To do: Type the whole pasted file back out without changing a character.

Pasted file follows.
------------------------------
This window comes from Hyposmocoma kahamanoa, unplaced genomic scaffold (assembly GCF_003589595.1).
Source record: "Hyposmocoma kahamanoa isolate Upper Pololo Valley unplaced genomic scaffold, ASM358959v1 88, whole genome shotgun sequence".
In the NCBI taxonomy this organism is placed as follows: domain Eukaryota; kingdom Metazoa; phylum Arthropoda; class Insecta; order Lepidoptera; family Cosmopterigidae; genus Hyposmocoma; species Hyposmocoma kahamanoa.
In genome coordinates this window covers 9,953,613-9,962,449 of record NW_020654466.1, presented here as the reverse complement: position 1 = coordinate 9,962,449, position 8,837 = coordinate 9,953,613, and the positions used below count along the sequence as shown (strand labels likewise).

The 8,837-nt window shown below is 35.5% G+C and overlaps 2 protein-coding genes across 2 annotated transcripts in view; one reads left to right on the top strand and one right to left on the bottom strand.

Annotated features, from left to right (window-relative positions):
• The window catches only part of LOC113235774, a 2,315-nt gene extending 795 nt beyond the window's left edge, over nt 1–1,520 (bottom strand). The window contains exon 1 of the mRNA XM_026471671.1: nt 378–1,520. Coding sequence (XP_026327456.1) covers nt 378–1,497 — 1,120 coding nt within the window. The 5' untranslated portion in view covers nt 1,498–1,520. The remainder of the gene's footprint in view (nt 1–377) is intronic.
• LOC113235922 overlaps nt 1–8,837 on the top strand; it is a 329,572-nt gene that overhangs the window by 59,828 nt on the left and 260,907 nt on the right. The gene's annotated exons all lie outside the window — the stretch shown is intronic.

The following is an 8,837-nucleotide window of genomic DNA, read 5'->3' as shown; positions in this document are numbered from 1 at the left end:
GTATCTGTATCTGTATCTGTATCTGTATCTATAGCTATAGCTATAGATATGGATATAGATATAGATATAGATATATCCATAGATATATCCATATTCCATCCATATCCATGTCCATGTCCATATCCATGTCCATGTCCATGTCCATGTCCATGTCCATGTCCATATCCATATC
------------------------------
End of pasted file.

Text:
This window comes from Hyposmocoma kahamanoa, unplaced genomic scaffold (assembly GCF_003589595.1).
Source record: "Hyposmocoma kahamanoa isolate Upper Pololo Valley unplaced genomic scaffold, ASM358959v1 88, whole genome shotgun sequence".
In the NCBI taxonomy this organism is placed as follows: domain Eukaryota; kingdom Metazoa; phylum Arthropoda; class Insecta; order Lepidoptera; family Cosmopterigidae; genus Hyposmocoma; species Hyposmocoma kahamanoa.
In genome coordinates this window covers 9,953,613-9,962,449 of record NW_020654466.1, presented here as the reverse complement: position 1 = coordinate 9,962,449, position 8,837 = coordinate 9,953,613, and the positions used below count along the sequence as shown (strand labels likewise).

The 8,837-nt window shown below is 35.5% G+C and overlaps 2 protein-coding genes across 2 annotated transcripts in view; one reads left to right on the top strand and one right to left on the bottom strand.

Annotated features, from left to right (window-relative positions):
• The window catches only part of LOC113235774, a 2,315-nt gene extending 795 nt beyond the window's left edge, over nt 1–1,520 (bottom strand). The window contains exon 1 of the mRNA XM_026471671.1: nt 378–1,520. Coding sequence (XP_026327456.1) covers nt 378–1,497 — 1,120 coding nt within the window. The 5' untranslated portion in view covers nt 1,498–1,520. The remainder of the gene's footprint in view (nt 1–377) is intronic.
• LOC113235922 overlaps nt 1–8,837 on the top strand; it is a 329,572-nt gene that overhangs the window by 59,828 nt on the left and 260,907 nt on the right. The gene's annotated exons all lie outside the window — the stretch shown is intronic.

The following is an 8,837-nucleotide window of genomic DNA, read 5'->3' as shown; positions in this document are numbered from 1 at the left end:
GTATCTGTATCTGTATCTGTATCTGTATCTATAGCTATAGCTATAGATATGGATATAGATATAGATATAGATATATCCATAGATATATCCATATTCCATCCATATCCATGTCCATGTCCATATCCATGTCCATGTCCATGTCCATGTCCATGTCCATGTCCATATCCATATC